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Marine Wildlife Observation: Part of a Day's Work

Dredging and marine construction are vital activities that maintain our nation’s waterways. However, an important yet lesser-known aspect of these projects is monitoring and protecting endangered marine life. For Manson’s project crews, looking out for sea turtles and other threatened or endangered species is part of a day’s work.

Manson works with third party subcontractors to provide a certified Endangered Species Observer (ESO) on each project. On our Gulf and East Coast Dredging projects, the ESO monitors the water from the vessel’s bridge for a sign of any of the five species of sea turtles (green turtle, hawksbill, Kemp’s ridley, leatherback, and loggerhead) that populate the Gulf of Mexico and the Atlantic Ocean off the South Atlantic Coast. According to Lisa Rodriguez, an ESO who has worked on numerous Manson dredging projects, some projects require two observers to perform 24-hour observation coverage for the project in shifts.

Since the Endangered Species Act of 1973, the U.S Army Corps of Engineers (USACE) and the dredging industry have developed protocols and operational methods to successfully reduce dredging impacts to sea turtles. When a sea turtle is spotted in the ocean or caught in the hopper, there is a formal chain of command that must be followed to report the incident and/or get the turtle to safety. The ESO alerts their company, then alerts Manson, who then alerts USACE.

Another form of monitoring comes in the form of trawling which is done prior to dredge performance. The turtle trawler is a modified shrimp trawler equipped with specialized nets to capture turtles and sturgeon – another endangered species seen on hopper dredge projects – clearing the project site so that turtles won’t have the chance to get caught or hit by the dredge. If a marine animal does get spotted or caught, observers check for a tag. If there isn’t one, the sea turtle will be tagged in order to track its movements. The turtle is then relocated to a location several miles away from the project site and released back into water. Identifying individual sea turtles in this manner is critical for understanding nesting behavior and monitoring the sea turtle populations.

To further protect turtles or sturgeon from getting caught in the dredging process, hopper dredges are equipped with screens to prevent them from getting into the drag heads. After every load, the ESO checks the drag head in case it “takes” a turtle, the term used if a turtle is injured.

During beach restoration projects, and depending on the time of year, ESOs also look out for shore birds’ nests – such as piping plovers – as well as sea turtle nests. These creatures often make their nests on the beaches right next to resting dozers left in place overnight. Often observers arrive to the project site in the mornings to find a nest directly next to a dozer as the machines help block the wind.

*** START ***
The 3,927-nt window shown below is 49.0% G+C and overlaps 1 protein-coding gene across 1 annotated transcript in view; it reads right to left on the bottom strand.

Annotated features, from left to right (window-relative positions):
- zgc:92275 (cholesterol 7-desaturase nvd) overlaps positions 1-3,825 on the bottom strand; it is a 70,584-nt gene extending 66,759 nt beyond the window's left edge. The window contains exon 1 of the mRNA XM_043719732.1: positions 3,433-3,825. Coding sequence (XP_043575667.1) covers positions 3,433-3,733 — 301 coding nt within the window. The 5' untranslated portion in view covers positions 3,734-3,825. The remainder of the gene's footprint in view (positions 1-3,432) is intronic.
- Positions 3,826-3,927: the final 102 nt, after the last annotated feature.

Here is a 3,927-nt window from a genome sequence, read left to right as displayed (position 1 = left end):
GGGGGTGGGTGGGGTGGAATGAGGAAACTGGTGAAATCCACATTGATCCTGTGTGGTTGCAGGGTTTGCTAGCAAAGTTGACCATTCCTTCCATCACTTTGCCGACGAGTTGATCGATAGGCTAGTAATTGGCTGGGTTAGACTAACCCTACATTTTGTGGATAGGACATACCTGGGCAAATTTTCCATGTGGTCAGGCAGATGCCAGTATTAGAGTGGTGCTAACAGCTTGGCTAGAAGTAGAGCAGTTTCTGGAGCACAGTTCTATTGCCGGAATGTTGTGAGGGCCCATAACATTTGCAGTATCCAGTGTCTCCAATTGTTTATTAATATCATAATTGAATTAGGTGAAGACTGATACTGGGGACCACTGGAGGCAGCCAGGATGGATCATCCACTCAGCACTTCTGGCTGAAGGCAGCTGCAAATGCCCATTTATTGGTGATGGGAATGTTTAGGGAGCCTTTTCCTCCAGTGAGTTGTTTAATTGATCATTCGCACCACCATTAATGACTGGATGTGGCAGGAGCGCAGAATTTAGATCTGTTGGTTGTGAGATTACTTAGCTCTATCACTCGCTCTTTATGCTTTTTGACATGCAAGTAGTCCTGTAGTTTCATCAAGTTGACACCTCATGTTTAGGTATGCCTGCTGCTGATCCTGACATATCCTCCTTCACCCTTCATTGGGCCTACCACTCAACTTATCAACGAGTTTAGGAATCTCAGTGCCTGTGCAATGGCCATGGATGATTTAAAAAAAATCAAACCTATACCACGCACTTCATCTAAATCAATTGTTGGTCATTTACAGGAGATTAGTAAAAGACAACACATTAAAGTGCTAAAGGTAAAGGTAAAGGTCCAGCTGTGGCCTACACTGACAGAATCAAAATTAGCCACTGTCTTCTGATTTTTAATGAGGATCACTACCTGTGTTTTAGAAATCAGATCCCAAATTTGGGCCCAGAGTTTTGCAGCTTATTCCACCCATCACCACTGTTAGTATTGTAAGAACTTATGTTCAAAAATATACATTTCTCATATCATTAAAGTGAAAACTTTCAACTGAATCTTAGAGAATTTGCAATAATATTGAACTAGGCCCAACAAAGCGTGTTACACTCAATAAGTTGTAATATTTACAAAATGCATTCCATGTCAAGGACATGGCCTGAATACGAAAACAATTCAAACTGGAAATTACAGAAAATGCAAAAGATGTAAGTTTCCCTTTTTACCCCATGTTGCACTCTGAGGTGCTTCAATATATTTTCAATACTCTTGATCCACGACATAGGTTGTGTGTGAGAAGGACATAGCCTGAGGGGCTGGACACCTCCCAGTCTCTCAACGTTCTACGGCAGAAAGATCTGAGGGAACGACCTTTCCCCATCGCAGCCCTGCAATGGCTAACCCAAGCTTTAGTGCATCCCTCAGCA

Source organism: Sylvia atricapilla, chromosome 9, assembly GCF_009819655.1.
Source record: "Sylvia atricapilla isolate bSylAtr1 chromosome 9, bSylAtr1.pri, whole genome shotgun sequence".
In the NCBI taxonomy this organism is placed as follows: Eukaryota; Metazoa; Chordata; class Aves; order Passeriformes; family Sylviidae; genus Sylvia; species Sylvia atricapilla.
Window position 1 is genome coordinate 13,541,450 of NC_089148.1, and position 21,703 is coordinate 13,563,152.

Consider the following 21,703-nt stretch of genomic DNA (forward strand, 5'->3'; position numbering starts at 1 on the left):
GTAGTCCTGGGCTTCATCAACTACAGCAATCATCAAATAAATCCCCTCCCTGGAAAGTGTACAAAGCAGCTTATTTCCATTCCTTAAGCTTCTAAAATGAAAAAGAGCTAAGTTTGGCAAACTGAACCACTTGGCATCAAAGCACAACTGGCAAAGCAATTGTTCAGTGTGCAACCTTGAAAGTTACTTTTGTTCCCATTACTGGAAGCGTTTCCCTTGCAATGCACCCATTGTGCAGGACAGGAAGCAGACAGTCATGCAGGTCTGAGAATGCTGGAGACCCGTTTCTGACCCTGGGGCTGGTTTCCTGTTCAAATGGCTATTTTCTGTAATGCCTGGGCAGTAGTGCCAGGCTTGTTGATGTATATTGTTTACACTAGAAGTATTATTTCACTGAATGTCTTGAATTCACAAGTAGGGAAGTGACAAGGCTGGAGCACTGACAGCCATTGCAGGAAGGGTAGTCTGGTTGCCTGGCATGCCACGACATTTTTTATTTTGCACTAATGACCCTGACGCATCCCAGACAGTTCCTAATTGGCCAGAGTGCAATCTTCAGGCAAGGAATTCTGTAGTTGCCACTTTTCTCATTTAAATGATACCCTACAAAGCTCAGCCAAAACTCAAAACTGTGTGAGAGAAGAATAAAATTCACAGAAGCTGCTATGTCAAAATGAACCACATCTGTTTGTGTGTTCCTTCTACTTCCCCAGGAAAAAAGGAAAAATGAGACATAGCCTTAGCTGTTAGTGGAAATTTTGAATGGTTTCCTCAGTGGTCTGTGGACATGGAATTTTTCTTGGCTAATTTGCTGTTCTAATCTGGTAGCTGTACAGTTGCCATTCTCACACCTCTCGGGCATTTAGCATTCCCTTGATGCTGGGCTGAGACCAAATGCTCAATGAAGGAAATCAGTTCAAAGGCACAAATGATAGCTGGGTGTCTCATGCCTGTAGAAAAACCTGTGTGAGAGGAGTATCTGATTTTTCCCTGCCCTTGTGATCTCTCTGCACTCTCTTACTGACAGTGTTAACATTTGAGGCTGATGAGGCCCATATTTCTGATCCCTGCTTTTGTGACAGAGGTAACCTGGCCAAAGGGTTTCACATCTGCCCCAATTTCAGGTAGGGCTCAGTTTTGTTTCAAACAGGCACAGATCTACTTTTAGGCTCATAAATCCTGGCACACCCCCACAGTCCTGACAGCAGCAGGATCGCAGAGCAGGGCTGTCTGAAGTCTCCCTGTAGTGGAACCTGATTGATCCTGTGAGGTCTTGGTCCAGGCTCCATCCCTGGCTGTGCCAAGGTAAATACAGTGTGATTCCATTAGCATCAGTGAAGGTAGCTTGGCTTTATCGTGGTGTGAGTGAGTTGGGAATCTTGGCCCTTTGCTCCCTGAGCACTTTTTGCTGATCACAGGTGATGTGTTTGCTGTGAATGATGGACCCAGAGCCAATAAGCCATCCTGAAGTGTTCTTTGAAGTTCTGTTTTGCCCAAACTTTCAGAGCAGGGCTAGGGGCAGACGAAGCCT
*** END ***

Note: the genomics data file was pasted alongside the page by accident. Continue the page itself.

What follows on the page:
The ESOs walk up and down the beach looking for nesting activities. Once a nest is found, they cordon off the area and Manson project crews maintain a certain distance from the restricted space.

Jessica Heath, Manson field engineer, has worked on numerous projects where marine animal monitoring was required. She says that what can make marine monitoring challenging, is that “you don’t really know what’s down there until something happens, you are not aware of where they are or how many are there. Turtles will burrow themselves down, or (swim away.)”

If a sea turtle is injured, it is taken a relocation center which is usually run by NOAA or another state agency. Jessica said that three years ago, during the Kings Bay Maintenance Dredging project, (Manson) took a turtle and it survived. “It was taken to the Georgia Sea Turtle Center. They named it ‘Newt,’ short for (Manson’s) NEWPORT.” According to Nicole Thomas, Education Program Manager at the Georgia Sea Turtle Center, Newt “recovered quickly and was released back into the wild at Little Talbot State Park” just a few months later.

Jon Nowak, Manson project engineer, proudly recalls that in 2017, when Manson was working on the Regional Hopper Dredge project for USACE Wilmington District in North Carolina, project crews successfully relocated 80 sturgeon and several sea turtles (see photos). This is an example of the increase in sea turtles spotted on dredge projects, a testament that these methods have been successful, and that sea turtle populations are slowly coming back.

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